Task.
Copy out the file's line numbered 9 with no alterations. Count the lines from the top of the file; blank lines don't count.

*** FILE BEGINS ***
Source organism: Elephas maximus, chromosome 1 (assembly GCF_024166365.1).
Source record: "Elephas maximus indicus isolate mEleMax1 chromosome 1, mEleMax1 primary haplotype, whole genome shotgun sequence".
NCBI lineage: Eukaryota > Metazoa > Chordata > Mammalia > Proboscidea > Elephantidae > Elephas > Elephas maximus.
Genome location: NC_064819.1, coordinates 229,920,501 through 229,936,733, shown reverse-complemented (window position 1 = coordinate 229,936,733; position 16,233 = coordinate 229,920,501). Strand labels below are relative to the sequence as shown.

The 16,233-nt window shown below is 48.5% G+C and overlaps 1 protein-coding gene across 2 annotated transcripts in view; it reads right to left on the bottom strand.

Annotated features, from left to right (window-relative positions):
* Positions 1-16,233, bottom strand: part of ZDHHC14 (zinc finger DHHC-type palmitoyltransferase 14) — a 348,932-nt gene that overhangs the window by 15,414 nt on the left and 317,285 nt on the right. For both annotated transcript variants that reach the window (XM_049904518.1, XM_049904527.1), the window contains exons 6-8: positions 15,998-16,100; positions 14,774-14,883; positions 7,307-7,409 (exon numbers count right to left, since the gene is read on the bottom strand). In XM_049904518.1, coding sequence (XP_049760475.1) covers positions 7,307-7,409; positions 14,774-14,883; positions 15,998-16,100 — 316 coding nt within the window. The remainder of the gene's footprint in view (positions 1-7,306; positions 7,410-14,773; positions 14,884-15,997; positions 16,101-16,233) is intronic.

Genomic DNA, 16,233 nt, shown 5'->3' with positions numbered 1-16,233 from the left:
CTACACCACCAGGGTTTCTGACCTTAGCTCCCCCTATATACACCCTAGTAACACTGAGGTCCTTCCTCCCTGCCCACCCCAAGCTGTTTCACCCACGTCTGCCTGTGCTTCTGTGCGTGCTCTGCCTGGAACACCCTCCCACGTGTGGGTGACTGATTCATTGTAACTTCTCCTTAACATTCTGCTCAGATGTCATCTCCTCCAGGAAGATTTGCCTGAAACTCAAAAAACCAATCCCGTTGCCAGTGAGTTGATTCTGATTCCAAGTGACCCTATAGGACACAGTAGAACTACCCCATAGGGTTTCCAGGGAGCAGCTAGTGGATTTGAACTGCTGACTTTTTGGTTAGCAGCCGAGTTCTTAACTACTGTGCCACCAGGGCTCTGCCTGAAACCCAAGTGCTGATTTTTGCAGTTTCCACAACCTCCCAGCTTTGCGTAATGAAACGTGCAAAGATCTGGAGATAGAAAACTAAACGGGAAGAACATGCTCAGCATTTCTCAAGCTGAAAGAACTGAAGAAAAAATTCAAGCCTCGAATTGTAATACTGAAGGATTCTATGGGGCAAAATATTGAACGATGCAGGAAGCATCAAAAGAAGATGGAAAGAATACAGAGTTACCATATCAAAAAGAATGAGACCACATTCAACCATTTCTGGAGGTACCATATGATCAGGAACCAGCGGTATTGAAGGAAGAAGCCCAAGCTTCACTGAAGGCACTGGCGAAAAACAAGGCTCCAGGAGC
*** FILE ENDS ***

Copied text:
CTACACCACCAGGGTTTCTGACCTTAGCTCCCCCTATATACACCCTAGTAACACTGAGGTCCTTCCTCCCTGCCCACCCCAAGCTGTTTCACCCACGTCTGCCTGTGCTTCTGTGCGTGCTCTGCCTGGAACACCCTCCCACGTGTGGGTGACTGATTCATTGTAACTTCTCCTTAACATTCTGCTCAGATGTCATCTCCTCCAGGAAGATTTGCCTGAAACTCAAAAAACCAATCCCGTTGCCAGTGAGTTGATTCTGATTCCAAGTGACCCTATAGGACACAGTAGAACTACCCCATAGGGTTTCCAGGGAGCAGCTAGTGGATTTGAACTGCTGACTTTTTGGTTAGCAGCCGAGTTCTTAACTACTGTGCCACCAGGGCTCTGCCTGAAACCCAAGTGCTGATTTTTGCAGTTTCCACAACCTCCCAGCTTTGCGTAATGAAACGTGCAAAGATCTGGAGATAGAAAACTAAACGGGAAGAACATGCTCAGCATTTCTCAAGCTGAAAGAACTGAAGAAAAAATTCAAGCCTCGAATTGTAATACTGAAGGATTCTATGGGGCAAAATATTGAACGATGCAGGAAGCATCAAAAGAAGATGGAAAGAATACAGAGTTACCATATCAAAAAGAATGAGACCACATTCAACCATTTCTGGAGGTACCATATGATCAGGAACCAGCGGTATTGAAGGAAGAAGCCCAAGCTTCACTGAAGGCACTGGCGAAAAACAAGGCTCCAGGAGC